Dubai football academy opens possibilities for UAE footballers in UK and US

Three months ago a new youth academy launched in Dubai called City Football Club Dubai which hopes to give UAE youth a chance at making it big in the UK and US. (Provided)
Updated 16 January 2018

Dubai football academy opens possibilities for UAE footballers in UK and US

DUBAI: The route from the UK to Dubai is a well-traveled one for footballers at this time of year.
In the past week, the likes of Manchester United, Liverpool and Celtic have landed in the UAE for warm-weather training. There will inevitably be more to come in the coming weeks.
Rarely, however, has the talent headed in the other direction.
European clubs are happy to take advantage of the UAE’s reliable weather and impressive training facilities but when it comes to mining young talent, the Gulf state is simply not on their radar.
Seventeen-year-old Andrea Borg provided a potential watershed moment last April. The attacker, born in Dubai and educated at the city’s GEMS Wellington School, made his first-team debut for English League One side Peterborough United.
He followed in the footsteps of goalkeeper Fabian Spiess, who played a handful of games during five years at Notts County between 2010 and 2015 after moving from the UAE.
They are the exception not the rule so far, but this could be about to change.
Three months ago, a new youth academy launched in Dubai with lofty ambitions. City Football Club Dubai is promising genuine pathways to professional football in the UK, or collegiate soccer in the US.
Terry Kidd, a former professional footballer for Scottish side Aberdeen, is City FC’s director of football. He believes the newly formed club can provide the missing link between Dubai’s aspiring players and a future career in the sport.
“It’s all about setting our players on a long-term trajectory,” Kidd tells Arab News. “This is football as an objective, not just an activity.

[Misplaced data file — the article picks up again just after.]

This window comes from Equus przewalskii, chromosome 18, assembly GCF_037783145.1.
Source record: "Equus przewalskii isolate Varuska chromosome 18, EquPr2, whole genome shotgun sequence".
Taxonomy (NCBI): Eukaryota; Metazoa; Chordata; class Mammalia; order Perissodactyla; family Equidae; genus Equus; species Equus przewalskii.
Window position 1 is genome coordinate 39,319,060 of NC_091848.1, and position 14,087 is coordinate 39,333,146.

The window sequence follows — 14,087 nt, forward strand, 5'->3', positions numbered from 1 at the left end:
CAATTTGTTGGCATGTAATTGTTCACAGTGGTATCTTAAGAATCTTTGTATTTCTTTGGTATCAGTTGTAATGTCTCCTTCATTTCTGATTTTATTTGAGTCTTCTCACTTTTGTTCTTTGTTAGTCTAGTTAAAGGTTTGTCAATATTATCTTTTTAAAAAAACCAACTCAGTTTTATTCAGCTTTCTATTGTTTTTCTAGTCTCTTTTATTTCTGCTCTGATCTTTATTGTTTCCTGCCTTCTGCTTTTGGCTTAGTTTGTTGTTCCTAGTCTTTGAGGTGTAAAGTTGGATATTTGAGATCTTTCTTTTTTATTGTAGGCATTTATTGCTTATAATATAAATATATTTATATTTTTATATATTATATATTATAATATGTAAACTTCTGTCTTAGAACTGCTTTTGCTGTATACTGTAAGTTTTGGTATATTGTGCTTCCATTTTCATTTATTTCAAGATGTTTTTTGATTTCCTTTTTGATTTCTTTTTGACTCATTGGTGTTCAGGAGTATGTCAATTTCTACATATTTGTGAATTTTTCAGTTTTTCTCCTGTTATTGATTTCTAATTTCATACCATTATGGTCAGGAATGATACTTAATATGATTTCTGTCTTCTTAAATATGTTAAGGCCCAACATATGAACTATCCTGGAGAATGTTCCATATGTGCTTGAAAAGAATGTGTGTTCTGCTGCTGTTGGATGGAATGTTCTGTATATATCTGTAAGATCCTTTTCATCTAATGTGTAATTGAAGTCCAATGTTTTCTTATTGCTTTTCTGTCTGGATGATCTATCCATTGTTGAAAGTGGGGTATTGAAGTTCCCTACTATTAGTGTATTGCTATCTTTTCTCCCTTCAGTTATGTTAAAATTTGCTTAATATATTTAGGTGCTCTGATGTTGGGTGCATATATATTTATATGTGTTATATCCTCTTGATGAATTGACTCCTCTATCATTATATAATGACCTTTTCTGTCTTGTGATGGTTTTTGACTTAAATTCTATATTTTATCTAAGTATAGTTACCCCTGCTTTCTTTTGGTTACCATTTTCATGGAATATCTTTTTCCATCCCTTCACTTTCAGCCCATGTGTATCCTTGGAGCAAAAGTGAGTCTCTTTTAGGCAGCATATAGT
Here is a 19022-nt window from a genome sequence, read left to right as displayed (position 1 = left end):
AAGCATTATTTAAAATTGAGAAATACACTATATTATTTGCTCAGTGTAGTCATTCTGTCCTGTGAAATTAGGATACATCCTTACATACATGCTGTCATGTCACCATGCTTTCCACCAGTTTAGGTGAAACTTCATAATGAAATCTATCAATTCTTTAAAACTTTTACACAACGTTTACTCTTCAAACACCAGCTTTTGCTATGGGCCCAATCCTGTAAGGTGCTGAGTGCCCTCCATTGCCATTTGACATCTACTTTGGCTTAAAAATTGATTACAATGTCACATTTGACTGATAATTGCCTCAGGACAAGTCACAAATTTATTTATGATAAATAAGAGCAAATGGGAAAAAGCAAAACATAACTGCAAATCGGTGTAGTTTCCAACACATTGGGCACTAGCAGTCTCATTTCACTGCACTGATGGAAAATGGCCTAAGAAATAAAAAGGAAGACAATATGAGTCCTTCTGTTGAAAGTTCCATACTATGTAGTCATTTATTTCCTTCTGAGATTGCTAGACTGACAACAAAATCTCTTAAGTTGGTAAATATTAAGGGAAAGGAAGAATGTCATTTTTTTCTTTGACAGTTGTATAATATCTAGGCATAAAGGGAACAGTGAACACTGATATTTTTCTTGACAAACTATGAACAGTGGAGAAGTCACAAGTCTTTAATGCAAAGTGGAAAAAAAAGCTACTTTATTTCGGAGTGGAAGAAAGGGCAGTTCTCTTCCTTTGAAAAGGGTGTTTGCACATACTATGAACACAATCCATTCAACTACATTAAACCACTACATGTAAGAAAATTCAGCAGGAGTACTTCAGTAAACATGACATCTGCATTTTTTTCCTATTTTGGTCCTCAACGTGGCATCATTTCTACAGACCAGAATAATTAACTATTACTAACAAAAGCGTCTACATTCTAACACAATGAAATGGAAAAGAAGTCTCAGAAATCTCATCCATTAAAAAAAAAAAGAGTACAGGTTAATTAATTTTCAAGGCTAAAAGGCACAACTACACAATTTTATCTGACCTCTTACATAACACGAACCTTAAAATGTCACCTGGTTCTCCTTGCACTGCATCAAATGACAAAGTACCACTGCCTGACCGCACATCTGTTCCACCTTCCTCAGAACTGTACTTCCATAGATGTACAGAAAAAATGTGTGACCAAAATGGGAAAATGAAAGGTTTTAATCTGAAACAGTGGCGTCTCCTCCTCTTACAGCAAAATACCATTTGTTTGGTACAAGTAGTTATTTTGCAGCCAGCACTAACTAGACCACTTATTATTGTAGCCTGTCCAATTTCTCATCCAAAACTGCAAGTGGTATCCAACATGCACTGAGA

“The appetite was there in the UAE for a high-performance academy that has the look and feel of a professional club and we’ve responded to that demand.”
Like professional academies in Europe, players on the elite program — from U-8s to U-18s — attend five sessions a week. They have access to innovative training technology, and regularly receive bespoke video and text analysis packages.
Three months ago a new youth academy launched in Dubai called City Football Club Dubai which hopes to give UAE youth a chance at making it big in the UK and US. (Provided)

“This sports science approach isn’t about gimmicks,” Kidd explained. “We want players to engage with their performance. We are breeding an elite environment.
“Our coaches and staff have worked at professional clubs and have the dressing room experience, the understanding and appreciation of the small margins that make a difference.”
Football academies are big business in the UAE, with the likes of Barcelona, Juventus and Arsenal among those to offer “Soccer School” experiences to expatriate and Emirati youngsters alike.
It is a lucrative, but saturated, market and those able to trade on the name of a professional parent club unquestionably have an advantage.
But while these programs are designed primarily to build revenues, Kidd insisted City Football Club — no relation to the Premier League leaders — are dedicated to unearthing Dubai diamonds.
“Club-affiliated academies are run in a very black and white manner; they are commercial driven businesses that are all about attracting numbers.
“Our model is about identifying and nurturing talent. Our infrastructure and network is setting these players up for a clear future in the game. If a player leaves us at 14 to go to an English club, we will view that as a major success.”
In April, City FC will test themselves against the best. A UK tour will see the club compete in the Manchester International Super Cup against a host of professional academies.
The piece de resistance, though, is a trip to Manchester United’s Carrington training ground to face the Red Devils’ youth teams.
It represents a fantastic opportunity for City FC’s players but it will not be the first time they have taken on professional clubs. UAE sides Al-Wahda, Al-Jazira, Al-Shaab and Al-Nasr have already been opponents and City FC have enjoyed plenty of successes.
The competitive nature of these fixtures has given Kidd confidence that phase two of the City FC plan — to turn professional and compete in the Arabian Gulf League — is not just a pipe dream.